In-tube solid-phase microextraction (IT-SPME) coupled on-line to miniaturized liquid chromatography (LC) has emerged as a powerful tool to address a variety of analytical problems. However, in order to expand its applicability, the development of new sorbents that enhance the efficiency and specificity of the extraction is highly desirable. In this respect, the employment of capillary columns coated with sorbents functionalized with nanoparticles (NPs) replacing the loop of the injection valve (in-valve IT-SPME) is one of the most attractive options. In this work, polymers of tetraethyl orthosilicate (TEOS) and trimethoxyethylsilane (MTEOS) modified with SiO2 and TiO2 NPs have been synthetized and used for the extraction of a variety of water pollutants, using both Capillary-LC and Nano-LC. Compounds with different chemical structures and polarities such as the artificial sweetener saccharine, the polycyclic aromatic hydrocarbons (PAHs) naphthalene and fluoranthene, and some phenylurea and organophosphorous herbicides have been used as target analytes. The extraction efficiencies found with the synthetized capillaries have been compared to those obtained with commercially available capillaries coated with polydiphenyl-polydimethylsiloxane (PDMS), nitroterephthalic acid modified polyetilenglicol (FFAP), and polystyrene-divinylbenzene (PS-DVB) phases. The results obtained in this preliminary study showed that, although PS-DVB phase has the strongest affinity for compounds with two or more aromatic rings, the extraction with TEOS-MTEOS coatings modified with NPs is the best option for a majority of the tested compounds. Examples of application are given. Full article
(This article belongs to the Special Issue Advances in Solid-Phase Microextraction)
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Review

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Open AccessReview
Metal–Organic Frameworks as Key Materials for Solid-Phase Microextraction Devices—A Review
Separations 2019, 6(4), 47; https://doi.org/10.3390/separations6040047 - 02 Oct 2019
Cited by 1
Abstract
Metal–organic frameworks (MOFs) have attracted recently considerable attention in analytical sample preparation, particularly when used as novel sorbent materials in solid-phase microextraction (SPME). MOFs are highly ordered porous crystalline structures, full of cavities. They are formed by inorganic centers (metal ion atoms or [...] Read more.
Metal–organic frameworks (MOFs) have attracted recently considerable attention in analytical sample preparation, particularly when used as novel sorbent materials in solid-phase microextraction (SPME). MOFs are highly ordered porous crystalline structures, full of cavities. They are formed by inorganic centers (metal ion atoms or metal clusters) and organic linkers connected by covalent coordination bonds. Depending on the ratio of such precursors and the synthetic conditions, the characteristics of the resulting MOF vary significantly, thus drifting into a countless number of interesting materials with unique properties. Among astonishing features of MOFs, their high chemical and thermal stability, easy tuneability, simple synthesis, and impressive surface area (which is the highest known), are the most attractive characteristics that makes them outstanding materials in SPME. This review offers an overview on the current state of the use of MOFs in different SPME configurations, in all cases covering extraction devices coated with (or incorporating) MOFs, with particular emphases in their preparation. Full article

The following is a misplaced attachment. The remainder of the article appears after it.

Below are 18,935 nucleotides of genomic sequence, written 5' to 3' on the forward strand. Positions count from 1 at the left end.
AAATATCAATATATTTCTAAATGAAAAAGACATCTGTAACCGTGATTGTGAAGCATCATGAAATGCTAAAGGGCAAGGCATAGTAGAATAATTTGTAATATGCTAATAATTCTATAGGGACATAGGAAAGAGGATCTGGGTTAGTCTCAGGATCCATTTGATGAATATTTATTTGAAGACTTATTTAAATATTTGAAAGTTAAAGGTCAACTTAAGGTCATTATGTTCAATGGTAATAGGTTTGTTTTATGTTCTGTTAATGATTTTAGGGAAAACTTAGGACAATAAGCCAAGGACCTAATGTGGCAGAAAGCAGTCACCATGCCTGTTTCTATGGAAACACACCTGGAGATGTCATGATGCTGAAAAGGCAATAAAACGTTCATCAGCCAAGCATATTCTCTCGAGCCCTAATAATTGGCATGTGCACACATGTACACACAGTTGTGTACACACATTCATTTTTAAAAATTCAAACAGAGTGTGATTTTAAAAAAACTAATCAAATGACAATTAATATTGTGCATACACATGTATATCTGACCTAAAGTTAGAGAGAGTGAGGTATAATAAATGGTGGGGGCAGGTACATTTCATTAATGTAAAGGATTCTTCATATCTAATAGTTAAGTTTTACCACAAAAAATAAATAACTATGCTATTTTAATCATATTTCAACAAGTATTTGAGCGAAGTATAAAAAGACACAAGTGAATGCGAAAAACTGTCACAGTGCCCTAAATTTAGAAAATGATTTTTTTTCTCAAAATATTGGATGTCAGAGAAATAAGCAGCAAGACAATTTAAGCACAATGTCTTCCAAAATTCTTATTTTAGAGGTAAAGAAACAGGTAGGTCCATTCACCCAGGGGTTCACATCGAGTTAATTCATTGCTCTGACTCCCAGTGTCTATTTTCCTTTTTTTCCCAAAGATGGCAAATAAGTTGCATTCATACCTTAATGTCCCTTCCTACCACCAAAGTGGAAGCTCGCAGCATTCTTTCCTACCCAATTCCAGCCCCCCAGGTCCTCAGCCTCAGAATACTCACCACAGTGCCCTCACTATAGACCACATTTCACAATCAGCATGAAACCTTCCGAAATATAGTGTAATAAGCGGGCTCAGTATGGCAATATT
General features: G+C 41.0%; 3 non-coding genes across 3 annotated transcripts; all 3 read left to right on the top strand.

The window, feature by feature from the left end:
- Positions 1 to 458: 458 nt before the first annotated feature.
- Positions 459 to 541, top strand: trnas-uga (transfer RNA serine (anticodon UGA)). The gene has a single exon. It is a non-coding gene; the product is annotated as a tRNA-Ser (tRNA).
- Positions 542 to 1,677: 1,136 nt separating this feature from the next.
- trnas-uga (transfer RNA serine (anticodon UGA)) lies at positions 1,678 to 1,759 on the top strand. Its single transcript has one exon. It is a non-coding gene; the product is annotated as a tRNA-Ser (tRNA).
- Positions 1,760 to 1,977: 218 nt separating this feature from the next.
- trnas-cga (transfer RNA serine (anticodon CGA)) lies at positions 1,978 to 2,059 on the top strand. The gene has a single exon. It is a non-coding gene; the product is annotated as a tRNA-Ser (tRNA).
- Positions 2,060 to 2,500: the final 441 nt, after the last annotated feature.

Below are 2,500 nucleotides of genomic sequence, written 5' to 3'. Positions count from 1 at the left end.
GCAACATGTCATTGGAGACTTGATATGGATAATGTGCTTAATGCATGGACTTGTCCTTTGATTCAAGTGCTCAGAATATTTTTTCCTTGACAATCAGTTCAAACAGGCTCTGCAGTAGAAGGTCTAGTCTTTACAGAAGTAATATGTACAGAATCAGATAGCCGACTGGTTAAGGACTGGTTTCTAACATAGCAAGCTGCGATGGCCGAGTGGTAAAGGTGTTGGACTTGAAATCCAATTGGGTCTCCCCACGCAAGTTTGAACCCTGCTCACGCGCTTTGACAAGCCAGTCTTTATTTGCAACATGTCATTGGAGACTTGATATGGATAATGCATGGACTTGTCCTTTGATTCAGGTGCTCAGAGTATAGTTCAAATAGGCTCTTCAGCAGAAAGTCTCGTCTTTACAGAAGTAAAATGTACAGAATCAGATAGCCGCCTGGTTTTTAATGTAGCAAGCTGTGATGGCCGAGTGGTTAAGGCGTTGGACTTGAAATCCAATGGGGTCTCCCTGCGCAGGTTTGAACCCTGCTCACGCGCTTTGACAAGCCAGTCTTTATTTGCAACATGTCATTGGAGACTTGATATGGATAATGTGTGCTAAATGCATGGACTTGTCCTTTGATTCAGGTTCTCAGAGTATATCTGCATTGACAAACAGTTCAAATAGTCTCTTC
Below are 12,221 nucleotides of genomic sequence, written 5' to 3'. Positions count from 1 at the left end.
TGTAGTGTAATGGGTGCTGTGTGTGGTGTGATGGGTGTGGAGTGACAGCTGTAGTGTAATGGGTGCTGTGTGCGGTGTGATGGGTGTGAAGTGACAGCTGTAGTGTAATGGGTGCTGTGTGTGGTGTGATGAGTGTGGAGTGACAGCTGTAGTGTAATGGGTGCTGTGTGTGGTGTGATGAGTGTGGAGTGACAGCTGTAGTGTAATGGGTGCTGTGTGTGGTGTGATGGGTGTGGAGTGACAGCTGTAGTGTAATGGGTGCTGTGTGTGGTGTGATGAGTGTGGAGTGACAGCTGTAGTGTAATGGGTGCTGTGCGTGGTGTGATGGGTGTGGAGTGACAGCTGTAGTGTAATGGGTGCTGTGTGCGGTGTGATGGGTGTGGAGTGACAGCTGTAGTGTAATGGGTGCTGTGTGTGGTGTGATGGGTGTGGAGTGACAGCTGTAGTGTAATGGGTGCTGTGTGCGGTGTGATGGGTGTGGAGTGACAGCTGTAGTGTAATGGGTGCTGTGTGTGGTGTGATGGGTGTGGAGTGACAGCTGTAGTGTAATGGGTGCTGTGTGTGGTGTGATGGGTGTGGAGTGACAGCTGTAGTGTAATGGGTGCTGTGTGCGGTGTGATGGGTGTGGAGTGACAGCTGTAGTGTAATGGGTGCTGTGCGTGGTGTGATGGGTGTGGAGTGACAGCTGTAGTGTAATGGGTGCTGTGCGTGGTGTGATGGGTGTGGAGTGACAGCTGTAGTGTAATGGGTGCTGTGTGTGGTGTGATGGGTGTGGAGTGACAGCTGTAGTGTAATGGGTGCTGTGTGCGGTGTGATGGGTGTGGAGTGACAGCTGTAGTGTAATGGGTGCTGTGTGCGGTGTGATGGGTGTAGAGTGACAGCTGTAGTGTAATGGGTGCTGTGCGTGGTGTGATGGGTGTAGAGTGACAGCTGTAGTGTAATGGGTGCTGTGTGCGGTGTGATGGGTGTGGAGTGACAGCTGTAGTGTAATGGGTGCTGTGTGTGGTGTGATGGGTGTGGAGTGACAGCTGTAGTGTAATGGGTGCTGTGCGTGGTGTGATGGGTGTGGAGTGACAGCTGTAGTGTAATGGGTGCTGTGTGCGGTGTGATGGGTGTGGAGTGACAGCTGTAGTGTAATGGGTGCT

(This article belongs to the Special Issue Advances in Solid-Phase Microextraction)
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Planned Papers

The below list represents only planned manuscripts. Some of these manuscripts have not been received by the Editorial Office yet. Papers submitted to MDPI journals are subject to peer-review.

Paper Title: New extractive phases for in-tube solid phase microextraction coupled to miniaturized liquid chromatography
Authors: Pascual Serra-Mora, Paola García-Narbona, Jorge Verdú-Andrés, Rosa Herráez-Hernández*, Pilar Campíns-Falcó *
Affiliation: MINTOTA Research Group, Department of Analytical Chemistry, Faculty of Chemistry, University of Valencia, Dr Moliner 50, 46100 Burjassot, Valencia, Spain